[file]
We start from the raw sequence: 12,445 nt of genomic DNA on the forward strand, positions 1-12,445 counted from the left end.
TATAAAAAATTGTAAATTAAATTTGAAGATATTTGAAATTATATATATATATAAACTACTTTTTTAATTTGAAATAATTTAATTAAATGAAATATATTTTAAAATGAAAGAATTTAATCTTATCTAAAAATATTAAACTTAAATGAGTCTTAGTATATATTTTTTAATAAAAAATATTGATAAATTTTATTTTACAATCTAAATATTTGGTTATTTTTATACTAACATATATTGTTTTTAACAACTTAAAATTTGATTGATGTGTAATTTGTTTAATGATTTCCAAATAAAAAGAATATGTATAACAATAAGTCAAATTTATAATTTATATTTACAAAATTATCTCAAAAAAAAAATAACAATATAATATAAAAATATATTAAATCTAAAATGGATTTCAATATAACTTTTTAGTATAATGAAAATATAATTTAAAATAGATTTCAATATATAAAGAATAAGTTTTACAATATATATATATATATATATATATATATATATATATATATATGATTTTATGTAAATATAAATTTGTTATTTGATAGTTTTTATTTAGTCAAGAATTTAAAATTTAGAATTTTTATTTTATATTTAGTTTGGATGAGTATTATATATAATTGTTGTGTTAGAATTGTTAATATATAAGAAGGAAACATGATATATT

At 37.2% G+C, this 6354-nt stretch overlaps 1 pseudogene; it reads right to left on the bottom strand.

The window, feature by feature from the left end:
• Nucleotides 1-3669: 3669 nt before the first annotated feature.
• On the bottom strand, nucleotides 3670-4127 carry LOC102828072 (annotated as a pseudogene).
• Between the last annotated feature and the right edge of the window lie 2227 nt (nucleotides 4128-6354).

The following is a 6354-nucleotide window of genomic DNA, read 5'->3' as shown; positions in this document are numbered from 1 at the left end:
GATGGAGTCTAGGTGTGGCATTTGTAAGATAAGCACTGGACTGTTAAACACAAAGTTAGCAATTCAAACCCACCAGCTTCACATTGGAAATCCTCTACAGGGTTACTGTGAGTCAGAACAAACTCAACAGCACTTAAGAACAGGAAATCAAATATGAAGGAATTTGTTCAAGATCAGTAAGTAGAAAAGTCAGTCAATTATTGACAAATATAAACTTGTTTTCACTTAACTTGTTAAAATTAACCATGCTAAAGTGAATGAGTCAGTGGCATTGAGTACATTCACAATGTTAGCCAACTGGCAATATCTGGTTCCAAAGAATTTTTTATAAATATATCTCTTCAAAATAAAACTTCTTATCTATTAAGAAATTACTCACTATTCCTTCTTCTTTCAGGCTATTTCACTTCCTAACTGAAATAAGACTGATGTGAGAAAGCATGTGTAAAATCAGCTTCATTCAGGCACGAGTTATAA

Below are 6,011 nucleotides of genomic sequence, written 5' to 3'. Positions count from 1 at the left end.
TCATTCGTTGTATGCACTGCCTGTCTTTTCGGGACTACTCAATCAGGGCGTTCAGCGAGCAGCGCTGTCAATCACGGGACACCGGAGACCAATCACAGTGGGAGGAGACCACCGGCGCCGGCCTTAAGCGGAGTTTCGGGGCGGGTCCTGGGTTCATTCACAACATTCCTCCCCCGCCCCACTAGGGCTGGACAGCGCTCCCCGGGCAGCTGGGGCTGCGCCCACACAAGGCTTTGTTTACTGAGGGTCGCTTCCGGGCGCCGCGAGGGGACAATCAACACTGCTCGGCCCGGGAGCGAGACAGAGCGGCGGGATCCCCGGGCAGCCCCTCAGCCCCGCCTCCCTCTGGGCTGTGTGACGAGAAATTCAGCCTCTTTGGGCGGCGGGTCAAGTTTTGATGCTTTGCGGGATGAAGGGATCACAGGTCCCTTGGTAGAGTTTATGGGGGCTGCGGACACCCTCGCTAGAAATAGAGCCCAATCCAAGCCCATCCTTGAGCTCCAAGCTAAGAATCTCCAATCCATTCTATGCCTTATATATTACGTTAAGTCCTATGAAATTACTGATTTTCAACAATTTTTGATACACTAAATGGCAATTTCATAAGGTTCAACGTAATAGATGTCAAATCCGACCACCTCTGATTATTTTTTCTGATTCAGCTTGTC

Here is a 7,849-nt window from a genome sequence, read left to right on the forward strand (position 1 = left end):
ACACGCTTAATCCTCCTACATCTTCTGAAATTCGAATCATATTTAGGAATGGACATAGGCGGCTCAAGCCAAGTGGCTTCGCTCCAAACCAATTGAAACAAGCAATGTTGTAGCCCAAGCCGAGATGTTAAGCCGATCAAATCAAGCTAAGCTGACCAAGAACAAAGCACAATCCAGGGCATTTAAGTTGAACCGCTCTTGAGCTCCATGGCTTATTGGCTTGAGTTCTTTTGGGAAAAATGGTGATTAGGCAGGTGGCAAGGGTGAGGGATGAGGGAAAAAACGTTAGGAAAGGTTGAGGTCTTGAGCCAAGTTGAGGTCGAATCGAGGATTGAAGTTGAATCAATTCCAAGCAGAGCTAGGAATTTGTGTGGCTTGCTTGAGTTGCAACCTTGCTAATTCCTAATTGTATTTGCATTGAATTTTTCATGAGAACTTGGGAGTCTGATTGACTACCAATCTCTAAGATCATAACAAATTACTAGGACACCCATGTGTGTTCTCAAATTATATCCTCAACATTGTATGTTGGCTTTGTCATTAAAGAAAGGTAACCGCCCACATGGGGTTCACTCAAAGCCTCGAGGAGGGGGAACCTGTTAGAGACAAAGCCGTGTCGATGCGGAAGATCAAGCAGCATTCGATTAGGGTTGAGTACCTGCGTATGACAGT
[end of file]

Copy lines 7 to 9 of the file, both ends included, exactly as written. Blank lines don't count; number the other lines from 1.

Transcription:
• Between the last annotated feature and the right edge of the window lie 2227 nt (nucleotides 4128-6354).

The following is a 6354-nucleotide window of genomic DNA, read 5'->3' as shown; positions in this document are numbered from 1 at the left end:
GATGGAGTCTAGGTGTGGCATTTGTAAGATAAGCACTGGACTGTTAAACACAAAGTTAGCAATTCAAACCCACCAGCTTCACATTGGAAATCCTCTACAGGGTTACTGTGAGTCAGAACAAACTCAACAGCACTTAAGAACAGGAAATCAAATATGAAGGAATTTGTTCAAGATCAGTAAGTAGAAAAGTCAGTCAATTATTGACAAATATAAACTTGTTTTCACTTAACTTGTTAAAATTAACCATGCTAAAGTGAATGAGTCAGTGGCATTGAGTACATTCACAATGTTAGCCAACTGGCAATATCTGGTTCCAAAGAATTTTTTATAAATATATCTCTTCAAAATAAAACTTCTTATCTATTAAGAAATTACTCACTATTCCTTCTTCTTTCAGGCTATTTCACTTCCTAACTGAAATAAGACTGATGTGAGAAAGCATGTGTAAAATCAGCTTCATTCAGGCACGAGTTATAA